• For a basket stent, the working portion of the device has a length and equivalent diameter in the insertion state, the working state, and the removal state. The insertion state length may range from about 20 to about 30 mm, for example about 25 mm. The insertion state equivalent diameter may range from about 5 to about 20 mm, for example about 18 mm. The working state length at rest and during a cough may range from about 20 to about 30 mm, for example about 25 mm. The working state equivalent diameter at rest may range from about 20 to about 30 mm, for example about 25 mm. The working state equivalent diameter during a cough may range from about 15 to about 25 mm, for example about 20 mm. The removal state length may range from about 20 to about 30 mm, for example about 25 mm. The removal state equivalent diameter may range from about 15 to about 20 mm, for example about 18 mm.
  • The anchoring portion of the device has a length and width in the insertion state, the working state, and the removal state. The insertion state length may range from about 25 to about 40 mm, for example about 30 mm. The insertion state width may range from about 15 to about 20 mm, for example about 18 mm. The working state length at rest and during a cough may range from about 25 to about 40 mm, for example about 30 mm. The working state width at rest and during a cough may range from about 25 to about 35 mm, for example about 30 mm. The removal state length may range from about 30 to about 50 mm, for example about 40 mm. The removal state width may range from about 15 to about 20 mm, for example about 18 mm.
  • For a straight stent, the working portion of the device has a length and equivalent diameter in the insertion state, the working state, and the removal state. The insertion state length may range from about 25 to about 60 mm, for example about 45 mm. The insertion state equivalent diameter may range from about 5 to about 20 mm, for example about 18 mm. The working state length at rest and during a cough may range from about 25 to about 60 mm, for example about 45 mm. The working state equivalent diameter at rest may range from about 20 to about 30 mm, for example about 25 mm. The working state equivalent diameter during a cough may range from about 15 to about 25 mm, for example about 20 mm. The removal state length may range from about 25 to about 60 mm, for example about 45 mm. The removal state equivalent diameter may range from about 15 to about 20 mm, for example about 18 mm.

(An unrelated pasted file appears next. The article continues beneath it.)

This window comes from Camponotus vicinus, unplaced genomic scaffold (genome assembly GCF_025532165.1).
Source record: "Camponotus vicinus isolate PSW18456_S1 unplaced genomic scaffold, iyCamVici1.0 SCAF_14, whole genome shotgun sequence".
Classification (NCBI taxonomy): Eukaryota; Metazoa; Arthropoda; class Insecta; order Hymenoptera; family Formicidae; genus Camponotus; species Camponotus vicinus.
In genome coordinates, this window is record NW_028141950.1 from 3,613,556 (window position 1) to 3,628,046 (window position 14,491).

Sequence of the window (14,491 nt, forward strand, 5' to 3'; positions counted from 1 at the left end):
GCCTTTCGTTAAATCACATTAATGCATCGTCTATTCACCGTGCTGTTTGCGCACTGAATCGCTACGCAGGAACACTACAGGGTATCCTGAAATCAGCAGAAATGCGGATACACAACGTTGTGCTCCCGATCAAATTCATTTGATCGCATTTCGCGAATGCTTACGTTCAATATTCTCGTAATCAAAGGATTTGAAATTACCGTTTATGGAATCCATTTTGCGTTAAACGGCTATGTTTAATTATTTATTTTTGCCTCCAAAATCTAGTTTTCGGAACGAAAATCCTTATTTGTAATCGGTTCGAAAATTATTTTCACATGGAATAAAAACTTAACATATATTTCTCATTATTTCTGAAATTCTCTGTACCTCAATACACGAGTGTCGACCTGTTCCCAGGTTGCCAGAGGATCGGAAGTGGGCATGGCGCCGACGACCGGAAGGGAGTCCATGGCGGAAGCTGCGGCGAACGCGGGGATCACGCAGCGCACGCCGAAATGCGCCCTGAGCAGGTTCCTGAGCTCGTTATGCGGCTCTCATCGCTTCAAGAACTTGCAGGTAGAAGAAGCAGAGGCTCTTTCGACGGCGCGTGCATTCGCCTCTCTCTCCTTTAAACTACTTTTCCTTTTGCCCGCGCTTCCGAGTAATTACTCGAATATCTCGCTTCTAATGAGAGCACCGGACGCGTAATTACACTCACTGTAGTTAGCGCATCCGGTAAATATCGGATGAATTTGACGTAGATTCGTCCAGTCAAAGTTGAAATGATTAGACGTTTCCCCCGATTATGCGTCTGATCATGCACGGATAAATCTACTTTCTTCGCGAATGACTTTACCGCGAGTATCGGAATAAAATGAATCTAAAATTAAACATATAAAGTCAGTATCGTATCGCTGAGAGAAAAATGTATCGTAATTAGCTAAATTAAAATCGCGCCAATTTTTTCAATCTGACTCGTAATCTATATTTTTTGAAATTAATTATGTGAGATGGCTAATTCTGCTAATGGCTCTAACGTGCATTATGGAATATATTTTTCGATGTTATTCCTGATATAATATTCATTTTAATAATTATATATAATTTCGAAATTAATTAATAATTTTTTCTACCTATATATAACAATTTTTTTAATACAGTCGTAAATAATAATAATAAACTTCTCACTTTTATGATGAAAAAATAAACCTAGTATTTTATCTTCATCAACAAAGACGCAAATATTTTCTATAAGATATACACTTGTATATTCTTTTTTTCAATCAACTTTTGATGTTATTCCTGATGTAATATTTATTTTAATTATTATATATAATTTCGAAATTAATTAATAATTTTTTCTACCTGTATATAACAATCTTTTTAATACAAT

• For a rabbit stent, the working portion of the device has a length and equivalent diameter in the insertion state, the working state, and the removal state. The insertion state length may range from about 20 to about 30 mm, for example about 25 mm. The insertion state equivalent diameter may range from about 10 to about 20 mm, for example about 15 mm. The working state length at rest and during a cough may range from about 20 to about 30 mm, for example about 25 mm. The working state equivalent diameter at rest and during a cough may range from about 10 to about 30 mm, for example about 18 mm. The removal state length may range from about 20 to about 30 mm, for example about 25 mm. The removal state equivalent diameter may range from about 10 to about 20 mm, for example about 15 mm. The height of the working portion in all states may range from about 20 to about 30 mm, for example about 25 mm.